The Venetian occupiers started fortifying the city in 1518 and the construction of the walls lasted approximately 100 years. Thereafter Iraklion was called Handax, a Greek word that means a ‘great channel’. On 27 September 1669, Handax was conquered by the Ottomans (Figure 4(b)). The ground plan of the Venetian city walls of Iraklion is triangular-shaped with a perimeter of approximately 6.5 km and covered an area of more than 20 ha around the old city. The drainage of the storm-waters in the walls was done throughout the two parallel walls, the Handax (Figure 4(b)).

The Venetian walls of Iraklion remain largely intact to this day and they are considered to be among the best-preserved Venetian fortifications in Europe. The walls protecting Iraklion were one of the greatest fortification works undertaken in the 16th and 17th centuries in Europe.

THE OTTOMAN AND THE EGYPTIAN PERIODS (CA 1669–1898 AD)

Water has a direct connection with the Ottomans' faith, as is the case with most – if not all – religions; in every mosque there was a fountain for the religious needs of the Moslems (Spanakis 1981). Following the Ottoman period (1669–1898 AD), the Egyptians (ca 1830–1840) also maintained and operated water supply, sewerage and drainage constructions that have been mainly developed by Romans and Venetians (Angelakis et al. 2014).

IN CONTEMPORARY TIMES (1898 AD–PRESENT)

By the end of the 19th and beginning of the 20th century, water and wastewater technologies developed in other parts of the world started to be implemented in Crete. These technologies were partially based on existing traditional ones and on innovative applications including various types of pumps, manufactured pipes, new wastewater treatment plants, septic tanks, etc. Such developments continued after Crete became an administrative province of Greece in 1913, and even more so after World War II and the following Civil War (Angelakis & Vavoula 2012). Progress continued in a rapid way after World War II, when the first separated sewerage and storm-water drainage systems (SSS) and small wastewater treatment plans were implemented. The current status of wastewater treatment, water reuse, and storm-water management is considered below. Emerging trends and future challenges are considered in the following section.

Current wastewater status

Greece, and accordingly Crete, have to comply with the EU Urban Wastewater Treatment Directive 271/91/EC (EU 1991). Today, the status of wastewater and storm-water collection as well as wastewater treatment in the Island of Crete has been strikingly improved. The total length of wastewater collection system is estimated to be ca. 3,000 km supporting more than 90% of the total population. In contrast to the common practice of the Minoan period, separated systems have been dominant throughout the Island since the middle of the previous century (Tzanakakis et al. 2020). At the present time, it is estimated that 90% of the wastewater and storm-water collection systems are separated. There is also a regional plan to replace all the remaining combined systems with separate collections. The rationale is to enhance the performance of existing WWTPs by eliminating the discharge of partially treated wastewater during high rainfall events, which exceed the hydraulic capacity of most treatment facilities.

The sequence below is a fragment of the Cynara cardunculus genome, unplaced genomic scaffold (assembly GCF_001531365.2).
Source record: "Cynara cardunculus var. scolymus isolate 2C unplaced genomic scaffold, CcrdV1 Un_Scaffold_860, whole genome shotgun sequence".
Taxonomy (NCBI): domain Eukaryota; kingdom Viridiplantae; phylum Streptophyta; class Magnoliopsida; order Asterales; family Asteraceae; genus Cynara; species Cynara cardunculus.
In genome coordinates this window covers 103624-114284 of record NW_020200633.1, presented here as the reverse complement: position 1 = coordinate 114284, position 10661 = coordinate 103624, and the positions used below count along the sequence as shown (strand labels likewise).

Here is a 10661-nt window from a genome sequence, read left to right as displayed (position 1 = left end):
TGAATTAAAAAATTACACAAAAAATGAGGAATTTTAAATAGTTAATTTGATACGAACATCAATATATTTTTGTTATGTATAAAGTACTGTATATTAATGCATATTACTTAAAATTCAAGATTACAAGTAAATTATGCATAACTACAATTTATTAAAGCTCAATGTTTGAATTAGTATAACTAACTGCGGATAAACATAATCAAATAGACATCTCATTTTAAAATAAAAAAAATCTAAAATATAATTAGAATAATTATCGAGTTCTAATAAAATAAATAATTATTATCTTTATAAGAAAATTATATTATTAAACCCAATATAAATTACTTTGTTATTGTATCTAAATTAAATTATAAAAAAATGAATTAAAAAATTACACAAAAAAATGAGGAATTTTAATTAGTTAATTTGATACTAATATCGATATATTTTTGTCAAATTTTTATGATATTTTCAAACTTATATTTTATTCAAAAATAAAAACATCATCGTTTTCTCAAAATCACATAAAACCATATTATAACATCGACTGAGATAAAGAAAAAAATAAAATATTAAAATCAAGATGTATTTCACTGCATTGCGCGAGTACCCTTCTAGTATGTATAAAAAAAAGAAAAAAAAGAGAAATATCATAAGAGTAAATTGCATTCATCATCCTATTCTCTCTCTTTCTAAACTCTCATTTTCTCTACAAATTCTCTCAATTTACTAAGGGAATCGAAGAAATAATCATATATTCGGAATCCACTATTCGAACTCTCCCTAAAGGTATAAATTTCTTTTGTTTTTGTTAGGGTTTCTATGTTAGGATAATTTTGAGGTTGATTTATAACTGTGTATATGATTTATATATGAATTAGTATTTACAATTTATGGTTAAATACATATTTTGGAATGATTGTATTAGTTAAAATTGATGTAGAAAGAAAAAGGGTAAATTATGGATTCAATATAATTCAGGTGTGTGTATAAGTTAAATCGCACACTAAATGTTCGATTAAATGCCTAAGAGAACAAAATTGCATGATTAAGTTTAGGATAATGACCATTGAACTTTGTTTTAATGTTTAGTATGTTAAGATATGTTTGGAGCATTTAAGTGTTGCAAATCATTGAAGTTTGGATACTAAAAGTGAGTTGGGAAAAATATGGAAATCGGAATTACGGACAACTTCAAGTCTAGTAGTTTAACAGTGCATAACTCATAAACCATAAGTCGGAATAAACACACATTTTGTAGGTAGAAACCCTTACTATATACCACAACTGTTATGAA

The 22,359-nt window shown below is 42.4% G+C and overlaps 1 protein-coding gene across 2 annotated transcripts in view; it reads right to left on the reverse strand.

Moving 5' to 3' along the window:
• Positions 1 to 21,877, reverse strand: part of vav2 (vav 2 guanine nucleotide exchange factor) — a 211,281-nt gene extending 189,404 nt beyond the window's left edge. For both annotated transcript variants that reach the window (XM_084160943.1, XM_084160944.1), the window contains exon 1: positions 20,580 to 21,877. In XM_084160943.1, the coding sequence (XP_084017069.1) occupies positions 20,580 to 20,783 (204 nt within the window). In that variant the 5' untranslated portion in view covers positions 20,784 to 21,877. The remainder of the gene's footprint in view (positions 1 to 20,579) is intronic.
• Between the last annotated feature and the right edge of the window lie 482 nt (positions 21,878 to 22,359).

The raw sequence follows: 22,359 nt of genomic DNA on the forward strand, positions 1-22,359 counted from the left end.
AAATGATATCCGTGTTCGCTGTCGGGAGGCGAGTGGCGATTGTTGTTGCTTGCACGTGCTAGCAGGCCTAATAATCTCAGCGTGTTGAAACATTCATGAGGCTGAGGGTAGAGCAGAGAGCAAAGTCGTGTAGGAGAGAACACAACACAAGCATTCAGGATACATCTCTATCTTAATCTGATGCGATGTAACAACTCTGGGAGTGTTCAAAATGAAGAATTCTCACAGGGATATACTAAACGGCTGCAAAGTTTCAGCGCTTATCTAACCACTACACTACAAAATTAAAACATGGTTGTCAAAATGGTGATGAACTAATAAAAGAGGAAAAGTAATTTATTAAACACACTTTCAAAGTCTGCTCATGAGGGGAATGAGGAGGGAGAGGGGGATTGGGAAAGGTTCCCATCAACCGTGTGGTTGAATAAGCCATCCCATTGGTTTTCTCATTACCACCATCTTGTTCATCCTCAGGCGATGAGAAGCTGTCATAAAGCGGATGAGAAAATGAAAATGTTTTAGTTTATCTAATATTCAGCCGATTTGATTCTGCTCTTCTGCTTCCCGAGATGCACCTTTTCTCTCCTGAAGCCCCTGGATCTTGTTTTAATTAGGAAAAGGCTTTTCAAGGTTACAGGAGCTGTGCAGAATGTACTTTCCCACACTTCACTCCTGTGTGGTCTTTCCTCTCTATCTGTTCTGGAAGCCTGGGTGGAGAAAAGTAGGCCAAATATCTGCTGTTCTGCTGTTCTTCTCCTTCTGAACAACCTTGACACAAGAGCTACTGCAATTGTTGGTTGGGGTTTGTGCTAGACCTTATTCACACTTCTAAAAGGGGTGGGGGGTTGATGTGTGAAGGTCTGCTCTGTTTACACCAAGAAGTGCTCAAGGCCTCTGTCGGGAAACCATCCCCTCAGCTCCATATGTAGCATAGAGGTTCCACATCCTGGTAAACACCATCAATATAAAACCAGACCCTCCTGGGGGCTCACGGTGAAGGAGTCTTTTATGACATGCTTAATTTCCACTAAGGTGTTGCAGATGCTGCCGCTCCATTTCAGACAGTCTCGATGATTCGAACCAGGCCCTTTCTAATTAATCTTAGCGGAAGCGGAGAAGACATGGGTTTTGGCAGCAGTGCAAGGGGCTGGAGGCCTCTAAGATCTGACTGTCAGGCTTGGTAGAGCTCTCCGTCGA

The status of wastewater treatment in Crete, based on the population served, is presented in Table 1. Today, there are about 100 wastewater treatment plants (WWTPs) that are under operation, most of which serve human communities of less than 2,000 inhabitants. As noted in Table 1, most of the plants remaining to be built in the future are small in capacity terms. Also, most of these treatment plants will be built in the eastern part of Crete. For the 5–10% of the population that lives in villages of less than 500 inhabitants, onsite sanitation technologies will be applied. It has been estimated that more than 80% of the Island's population will be served after the completion of all plants with a capacity above 2,000 inhabitant equivalent. Thus far, a number of different WWTP technologies have been adopted for use in Crete. Among the WWTPs serving more than 2,000 inhabitants, 95% are conventional activated sludge and/or extended aeration systems. For populations of less than 2,000 inhabitants, the predominant technologies are gravel and sand filters, textile filters, and wetlands (Tzanakakis et al. 2020).

Table 1

Current status of wastewater treatment in Crete (adapted from Tzanakakis et al. 2020)

Population servedNo. of operating WWTPsCapacity, hm3/yrReused, hm3/yrPotential reuse opportunitiesComments
<2,000 67 3.90 0.75 Agricultural irrigation Numerous additional small projects (more than 650a) serving less than 2,000 persons are in various stages of planning and development. When completed, these treatment plants will serve 15–20% of the total population of Crete. 
2,000–5,000 15 4.65 0.90 Agricultural irrigation and landscape irrigation Two more plants are under implementation and three are under construction. 
5,000–15,000 10 8.90 2.25 Agricultural irrigation, landscape irrigation, and groundwater recharge. One more plant remains under implementation and another one is under construction. When those treatment plants (including the above) are completed, the total population served will rise above 80%. 
15,000–100,000 12.00 0.55 Agricultural irrigation, landscape irrigation, groundwater recharge, and indirect and direct potable reuse  
100,000–150,000 10.20  Agricultural irrigation and landscape irrigation  
>150,000 14.50 1.00 Agricultural irrigation, landscape irrigation, groundwater recharge, and indirect and direct potable reuse  
Total 99 54.15b 5.45c   
Population servedNo. of operating WWTPsCapacity, hm3/yrReused, hm3/yrPotential reuse opportunitiesComments
<2,000 67 3.90 0.75 Agricultural irrigation Numerous additional small projects (more than 650a) serving less than 2,000 persons are in various stages of planning and development. When completed, these treatment plants will serve 15–20% of the total population of Crete. 
2,000–5,000 15 4.65 0.90 Agricultural irrigation and landscape irrigation Two more plants are under implementation and three are under construction.